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Yosemite National Park

Climb classic Sierra passes, ogle granite monoliths, and camp above treeline in John Muir's second home.
INTRO | GLACIER | <a

href=”/articles/12517″>YOSEMITE | GRAND CANYON | <a

href=”/articles/12523″>GREAT SMOKY
| OLYMPIC | <a

href=”/articles/12526″>YELLOWSTONE | DENALI

 

The Trip
Following Ansel Adams’s path to inspiration
Catch Yosemite’s classic granite vistas and greatest secrets on this 60-mile loop.

To find the best hike in Yosemite, you could bribe a backcountry ranger with a keg of Sierra Nevada. But he’d only tell you what we already know–that the ultimate trek here starts in the high country, ends in the Valley, and includes a highlight tour of alpine creeks, jagged passes, glass-clear lakes, seldom-seen views, and quiet campsites. So save your beer money for a post-hike pint at the Awahanee Hotel and follow this plan.

Start by leaving your car at the Valley floor and hopping on the hikers’ shuttle to Tuolumne Meadows and the Rafferty Creek-Vogelsang trailhead. Your first nine miles gain roughly 2,000 feet, passing expansive views of the Cathedral Range en route to Vogelsang High Camp: It’s the highest designated backcountry campsite in the park, but it’s usually packed with one-nighters and families. Skip it–and crest 10,125-foot Vogelsang Pass instead, dropping down a steep 1,000 feet over two miles into granite-lined Lewis Creek drainage. There are no designated campsites here (and very few people), so pick any spot among the enormous boulders.

Rise at dawn to catch the day’s first rays hitting the sheer walls on both sides of the creek, then pack up and follow the drainage roughly 2.5 miles to a well-marked three-way junction. Turn onto the so-called High Elevation Trail (most trails in Yosemite are only unofficially named) and begin a series of relatively steep switchbacks toward Lyell Fork. When you hit the creek, turn left and head about a mile up an old fisherman’s trail to camp at one of Ansel Adams’s favorite spots: Ringed by Mount Lyell, Rodger Peak, and Electra Peak, it’s where Adams told Georgia O’Keefe he would someday have a mountain named after him. He did; you can see the pyramid-shaped, 11,760-foot peak to the east.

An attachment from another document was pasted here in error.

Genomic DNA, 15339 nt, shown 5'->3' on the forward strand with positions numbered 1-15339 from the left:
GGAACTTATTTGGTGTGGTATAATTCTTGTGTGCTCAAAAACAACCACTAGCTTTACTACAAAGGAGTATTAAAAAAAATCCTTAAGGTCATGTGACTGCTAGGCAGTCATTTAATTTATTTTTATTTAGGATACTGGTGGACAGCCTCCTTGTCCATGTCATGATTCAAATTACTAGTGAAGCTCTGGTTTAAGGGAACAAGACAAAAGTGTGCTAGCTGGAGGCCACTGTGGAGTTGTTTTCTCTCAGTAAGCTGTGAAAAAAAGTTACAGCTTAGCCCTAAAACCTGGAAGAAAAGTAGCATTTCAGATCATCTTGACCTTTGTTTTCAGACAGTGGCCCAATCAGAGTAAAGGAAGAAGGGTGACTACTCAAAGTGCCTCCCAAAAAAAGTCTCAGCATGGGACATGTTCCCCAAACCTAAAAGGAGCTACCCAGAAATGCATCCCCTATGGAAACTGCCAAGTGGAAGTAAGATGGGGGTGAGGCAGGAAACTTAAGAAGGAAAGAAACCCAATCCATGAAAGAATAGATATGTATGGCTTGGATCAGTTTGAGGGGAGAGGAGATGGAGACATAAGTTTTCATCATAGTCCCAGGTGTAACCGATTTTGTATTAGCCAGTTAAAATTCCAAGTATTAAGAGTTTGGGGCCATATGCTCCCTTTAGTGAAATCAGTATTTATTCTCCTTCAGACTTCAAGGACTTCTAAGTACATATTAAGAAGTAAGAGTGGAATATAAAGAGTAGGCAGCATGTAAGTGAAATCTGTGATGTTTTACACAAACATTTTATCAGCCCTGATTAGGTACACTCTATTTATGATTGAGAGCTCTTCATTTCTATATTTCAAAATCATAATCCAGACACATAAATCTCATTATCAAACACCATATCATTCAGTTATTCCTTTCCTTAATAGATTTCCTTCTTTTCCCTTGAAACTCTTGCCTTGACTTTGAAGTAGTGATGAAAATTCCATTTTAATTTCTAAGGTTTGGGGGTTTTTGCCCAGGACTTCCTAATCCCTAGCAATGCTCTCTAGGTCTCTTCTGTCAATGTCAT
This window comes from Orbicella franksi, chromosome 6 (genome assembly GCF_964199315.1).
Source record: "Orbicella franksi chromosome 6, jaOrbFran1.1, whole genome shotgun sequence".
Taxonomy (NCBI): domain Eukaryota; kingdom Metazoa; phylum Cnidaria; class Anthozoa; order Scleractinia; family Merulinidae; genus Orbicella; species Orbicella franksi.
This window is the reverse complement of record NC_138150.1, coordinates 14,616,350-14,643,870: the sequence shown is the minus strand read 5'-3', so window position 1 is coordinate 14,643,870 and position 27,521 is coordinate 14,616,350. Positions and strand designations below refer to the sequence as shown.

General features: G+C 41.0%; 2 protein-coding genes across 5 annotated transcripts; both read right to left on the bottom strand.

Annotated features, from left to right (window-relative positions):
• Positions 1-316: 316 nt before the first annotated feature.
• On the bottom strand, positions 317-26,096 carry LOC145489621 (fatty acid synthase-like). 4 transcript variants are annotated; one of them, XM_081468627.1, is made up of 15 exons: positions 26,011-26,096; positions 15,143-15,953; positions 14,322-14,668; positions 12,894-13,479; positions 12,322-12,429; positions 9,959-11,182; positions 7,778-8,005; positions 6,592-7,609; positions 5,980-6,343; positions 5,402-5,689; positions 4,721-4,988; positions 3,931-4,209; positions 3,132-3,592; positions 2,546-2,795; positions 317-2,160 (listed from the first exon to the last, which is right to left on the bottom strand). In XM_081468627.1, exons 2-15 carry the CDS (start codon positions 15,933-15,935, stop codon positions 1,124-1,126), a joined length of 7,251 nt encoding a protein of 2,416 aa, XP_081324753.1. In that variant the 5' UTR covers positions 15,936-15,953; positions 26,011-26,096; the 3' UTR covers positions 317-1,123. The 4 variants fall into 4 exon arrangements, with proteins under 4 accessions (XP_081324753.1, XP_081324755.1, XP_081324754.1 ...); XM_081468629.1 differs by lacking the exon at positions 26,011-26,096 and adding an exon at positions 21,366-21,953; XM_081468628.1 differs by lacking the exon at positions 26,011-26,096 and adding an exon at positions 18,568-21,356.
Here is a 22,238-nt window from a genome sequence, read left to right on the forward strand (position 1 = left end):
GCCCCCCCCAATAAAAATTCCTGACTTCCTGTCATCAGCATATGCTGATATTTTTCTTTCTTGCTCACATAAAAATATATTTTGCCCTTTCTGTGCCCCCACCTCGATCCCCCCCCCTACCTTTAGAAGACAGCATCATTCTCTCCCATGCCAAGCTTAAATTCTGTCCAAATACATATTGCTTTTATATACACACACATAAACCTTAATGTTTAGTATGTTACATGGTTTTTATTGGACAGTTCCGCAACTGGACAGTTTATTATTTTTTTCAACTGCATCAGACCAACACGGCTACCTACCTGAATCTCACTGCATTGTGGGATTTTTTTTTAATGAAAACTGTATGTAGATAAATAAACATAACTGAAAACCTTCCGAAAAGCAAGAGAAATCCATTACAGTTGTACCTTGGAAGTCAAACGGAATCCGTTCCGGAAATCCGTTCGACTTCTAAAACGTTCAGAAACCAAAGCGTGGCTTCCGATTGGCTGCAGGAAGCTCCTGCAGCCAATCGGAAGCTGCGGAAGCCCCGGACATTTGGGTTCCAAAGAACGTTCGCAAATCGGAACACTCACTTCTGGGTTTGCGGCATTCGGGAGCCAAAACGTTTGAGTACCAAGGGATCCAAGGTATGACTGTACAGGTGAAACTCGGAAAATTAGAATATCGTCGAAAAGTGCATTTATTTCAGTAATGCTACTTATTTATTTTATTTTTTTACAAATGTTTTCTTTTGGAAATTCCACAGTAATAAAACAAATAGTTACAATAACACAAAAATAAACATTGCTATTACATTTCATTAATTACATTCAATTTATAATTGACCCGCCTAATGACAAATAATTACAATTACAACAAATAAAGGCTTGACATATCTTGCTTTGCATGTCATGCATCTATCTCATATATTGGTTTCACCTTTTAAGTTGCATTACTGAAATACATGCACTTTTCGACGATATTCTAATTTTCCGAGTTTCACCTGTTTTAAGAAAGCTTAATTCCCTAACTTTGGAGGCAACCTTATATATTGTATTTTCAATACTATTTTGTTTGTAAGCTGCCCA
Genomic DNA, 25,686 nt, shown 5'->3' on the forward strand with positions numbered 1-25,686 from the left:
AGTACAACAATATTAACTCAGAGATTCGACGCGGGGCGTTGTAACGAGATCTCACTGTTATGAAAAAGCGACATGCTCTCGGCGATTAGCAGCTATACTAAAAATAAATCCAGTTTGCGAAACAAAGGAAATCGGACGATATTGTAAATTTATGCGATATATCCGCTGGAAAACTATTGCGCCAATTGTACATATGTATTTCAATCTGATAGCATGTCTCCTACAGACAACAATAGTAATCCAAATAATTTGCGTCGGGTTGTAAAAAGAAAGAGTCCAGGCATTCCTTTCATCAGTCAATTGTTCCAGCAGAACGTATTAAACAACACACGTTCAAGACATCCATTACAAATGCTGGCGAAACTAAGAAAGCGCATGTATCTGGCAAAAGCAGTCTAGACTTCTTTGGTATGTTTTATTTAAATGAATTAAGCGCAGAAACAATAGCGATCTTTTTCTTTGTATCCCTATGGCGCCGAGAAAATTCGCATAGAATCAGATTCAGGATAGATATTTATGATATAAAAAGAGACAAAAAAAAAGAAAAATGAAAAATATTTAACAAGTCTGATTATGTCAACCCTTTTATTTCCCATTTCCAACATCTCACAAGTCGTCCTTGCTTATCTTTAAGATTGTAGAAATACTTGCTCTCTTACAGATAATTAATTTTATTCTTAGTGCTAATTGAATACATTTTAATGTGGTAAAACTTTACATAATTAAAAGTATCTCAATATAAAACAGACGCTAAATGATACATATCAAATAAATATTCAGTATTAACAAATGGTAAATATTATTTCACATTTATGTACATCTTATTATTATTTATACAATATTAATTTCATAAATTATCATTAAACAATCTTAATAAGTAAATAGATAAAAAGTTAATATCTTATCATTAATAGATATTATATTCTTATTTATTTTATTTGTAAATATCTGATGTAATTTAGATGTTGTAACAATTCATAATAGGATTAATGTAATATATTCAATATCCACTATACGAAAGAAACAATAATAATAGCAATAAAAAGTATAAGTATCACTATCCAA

Think Yosemite is all gleaming granite? Not so. Day three’s 14.7-mile hike threads through rock that looks more Zion than Sierra. After heading back down to the High Elevation Trail, continue south toward Isberg Peak. At the Isberg junction, veer southwest to Red Peak and the deep red rock of the Clark Range. Head up to 11,699 feet over Red Peak Pass and camp at Lower Ottoway Lake. Eat dinner out on the peninsula, where the sun dyes the water a deep orange-red.

Day four is a pleasant change of pace: a consistent, 10-mile descent past Lower Merced Pass Lake toward Glacier Point, where the land is in various states of regrowth–saplings mixed with toasted lodgepole piles–after repeated years of wildfire. At your campsite along Illilouette Creek, you’ll start seeing more people; snag a quiet site above the Mono Meadow trail junction. Your finale? Wake up early and hike five miles to Glacier Point for unobstructed views of Yosemite Valley. Here’s where you can catch the classics all at once: El Capitan, Half Dome, Yosemite Falls, and Nevada Falls. Continue your descent on the steep but little-used Four-Mile Trail, then walk up along the Valley floor back to Curry Village and your car.

>> Plan B: Grand Canyon of the Tuolumne Hike the Grand Canyon of the Tuolumne (and avoid the throngs leaving from the meadows) backward by starting this 31-mile, four-day hike from White Wolf Campground rather than Tuolumne. Spend your first night high above Hetch Hetchy Reservoir at Harden Lake, and then head northeast, paralleling the Tuolumne River as it rumbles over mammoth boulders. Sleep along the river’s edge each night, spending your last one next to either Le Conte Falls or California Falls. Hike out past Tuolumne Falls to Tuolumne Meadows on the final day, where a shuttle ($14.50/person) will return you to your car.

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